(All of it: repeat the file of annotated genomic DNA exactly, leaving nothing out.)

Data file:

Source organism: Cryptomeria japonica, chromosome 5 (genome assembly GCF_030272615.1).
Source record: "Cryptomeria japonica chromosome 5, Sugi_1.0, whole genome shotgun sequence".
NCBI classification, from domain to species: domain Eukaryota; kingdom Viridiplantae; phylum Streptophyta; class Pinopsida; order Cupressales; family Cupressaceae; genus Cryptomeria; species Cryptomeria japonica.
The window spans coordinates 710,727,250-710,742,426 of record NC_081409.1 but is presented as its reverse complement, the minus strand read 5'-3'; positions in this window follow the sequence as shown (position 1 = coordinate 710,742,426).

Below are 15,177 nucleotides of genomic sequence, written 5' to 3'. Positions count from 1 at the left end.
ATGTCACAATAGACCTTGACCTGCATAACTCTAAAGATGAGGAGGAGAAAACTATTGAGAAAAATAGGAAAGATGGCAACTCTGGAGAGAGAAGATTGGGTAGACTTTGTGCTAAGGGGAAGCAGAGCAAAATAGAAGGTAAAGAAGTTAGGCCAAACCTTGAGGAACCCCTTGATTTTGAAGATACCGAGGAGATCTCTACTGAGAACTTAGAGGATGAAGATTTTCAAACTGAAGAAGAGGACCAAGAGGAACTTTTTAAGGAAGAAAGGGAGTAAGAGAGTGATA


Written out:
Source organism: Cryptomeria japonica, chromosome 5 (genome assembly GCF_030272615.1).
Source record: "Cryptomeria japonica chromosome 5, Sugi_1.0, whole genome shotgun sequence".
NCBI classification, from domain to species: domain Eukaryota; kingdom Viridiplantae; phylum Streptophyta; class Pinopsida; order Cupressales; family Cupressaceae; genus Cryptomeria; species Cryptomeria japonica.
The window spans coordinates 710,727,250-710,742,426 of record NC_081409.1 but is presented as its reverse complement, the minus strand read 5'-3'; positions in this window follow the sequence as shown (position 1 = coordinate 710,742,426).

Below are 15,177 nucleotides of genomic sequence, written 5' to 3'. Positions count from 1 at the left end.
ATGTCACAATAGACCTTGACCTGCATAACTCTAAAGATGAGGAGGAGAAAACTATTGAGAAAAATAGGAAAGATGGCAACTCTGGAGAGAGAAGATTGGGTAGACTTTGTGCTAAGGGGAAGCAGAGCAAAATAGAAGGTAAAGAAGTTAGGCCAAACCTTGAGGAACCCCTTGATTTTGAAGATACCGAGGAGATCTCTACTGAGAACTTAGAGGATGAAGATTTTCAAACTGAAGAAGAGGACCAAGAGGAACTTTTTAAGGAAGAAAGGGAGTAAGAGAGTGATA